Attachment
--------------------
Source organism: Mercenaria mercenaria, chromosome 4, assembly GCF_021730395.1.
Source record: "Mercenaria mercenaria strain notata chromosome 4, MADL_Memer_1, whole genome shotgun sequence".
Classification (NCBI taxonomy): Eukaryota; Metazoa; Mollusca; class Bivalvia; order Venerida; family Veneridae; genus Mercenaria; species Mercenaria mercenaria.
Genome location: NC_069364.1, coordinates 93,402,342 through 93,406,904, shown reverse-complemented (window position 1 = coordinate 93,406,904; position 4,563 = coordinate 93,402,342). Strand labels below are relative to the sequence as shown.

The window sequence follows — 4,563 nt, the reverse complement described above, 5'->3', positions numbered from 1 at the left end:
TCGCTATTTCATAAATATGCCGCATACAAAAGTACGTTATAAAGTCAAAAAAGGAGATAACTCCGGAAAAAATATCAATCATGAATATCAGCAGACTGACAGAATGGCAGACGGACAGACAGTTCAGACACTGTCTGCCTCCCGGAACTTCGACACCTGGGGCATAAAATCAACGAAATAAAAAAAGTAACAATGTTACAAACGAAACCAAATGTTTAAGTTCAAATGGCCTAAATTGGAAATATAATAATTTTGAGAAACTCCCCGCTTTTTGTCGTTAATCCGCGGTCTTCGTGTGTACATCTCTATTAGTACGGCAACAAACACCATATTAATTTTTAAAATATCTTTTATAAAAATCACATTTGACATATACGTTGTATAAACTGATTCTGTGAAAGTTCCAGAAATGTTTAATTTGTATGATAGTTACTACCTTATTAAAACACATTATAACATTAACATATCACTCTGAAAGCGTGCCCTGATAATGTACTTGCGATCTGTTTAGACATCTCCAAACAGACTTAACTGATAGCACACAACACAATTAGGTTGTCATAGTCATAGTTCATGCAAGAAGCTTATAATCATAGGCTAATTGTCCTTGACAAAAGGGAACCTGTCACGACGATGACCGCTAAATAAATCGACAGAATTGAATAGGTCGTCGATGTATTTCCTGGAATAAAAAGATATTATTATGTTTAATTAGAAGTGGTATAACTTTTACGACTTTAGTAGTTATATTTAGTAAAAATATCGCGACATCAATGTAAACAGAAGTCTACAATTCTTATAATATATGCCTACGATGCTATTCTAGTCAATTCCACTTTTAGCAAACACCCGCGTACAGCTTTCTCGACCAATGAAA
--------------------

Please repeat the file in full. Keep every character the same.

Source organism: Mercenaria mercenaria, chromosome 4, assembly GCF_021730395.1.
Source record: "Mercenaria mercenaria strain notata chromosome 4, MADL_Memer_1, whole genome shotgun sequence".
Classification (NCBI taxonomy): Eukaryota; Metazoa; Mollusca; class Bivalvia; order Venerida; family Veneridae; genus Mercenaria; species Mercenaria mercenaria.
Genome location: NC_069364.1, coordinates 93,402,342 through 93,406,904, shown reverse-complemented (window position 1 = coordinate 93,406,904; position 4,563 = coordinate 93,402,342). Strand labels below are relative to the sequence as shown.

The window sequence follows — 4,563 nt, the reverse complement described above, 5'->3', positions numbered from 1 at the left end:
TCGCTATTTCATAAATATGCCGCATACAAAAGTACGTTATAAAGTCAAAAAAGGAGATAACTCCGGAAAAAATATCAATCATGAATATCAGCAGACTGACAGAATGGCAGACGGACAGACAGTTCAGACACTGTCTGCCTCCCGGAACTTCGACACCTGGGGCATAAAATCAACGAAATAAAAAAAGTAACAATGTTACAAACGAAACCAAATGTTTAAGTTCAAATGGCCTAAATTGGAAATATAATAATTTTGAGAAACTCCCCGCTTTTTGTCGTTAATCCGCGGTCTTCGTGTGTACATCTCTATTAGTACGGCAACAAACACCATATTAATTTTTAAAATATCTTTTATAAAAATCACATTTGACATATACGTTGTATAAACTGATTCTGTGAAAGTTCCAGAAATGTTTAATTTGTATGATAGTTACTACCTTATTAAAACACATTATAACATTAACATATCACTCTGAAAGCGTGCCCTGATAATGTACTTGCGATCTGTTTAGACATCTCCAAACAGACTTAACTGATAGCACACAACACAATTAGGTTGTCATAGTCATAGTTCATGCAAGAAGCTTATAATCATAGGCTAATTGTCCTTGACAAAAGGGAACCTGTCACGACGATGACCGCTAAATAAATCGACAGAATTGAATAGGTCGTCGATGTATTTCCTGGAATAAAAAGATATTATTATGTTTAATTAGAAGTGGTATAACTTTTACGACTTTAGTAGTTATATTTAGTAAAAATATCGCGACATCAATGTAAACAGAAGTCTACAATTCTTATAATATATGCCTACGATGCTATTCTAGTCAATTCCACTTTTAGCAAACACCCGCGTACAGCTTTCTCGACCAATGAAA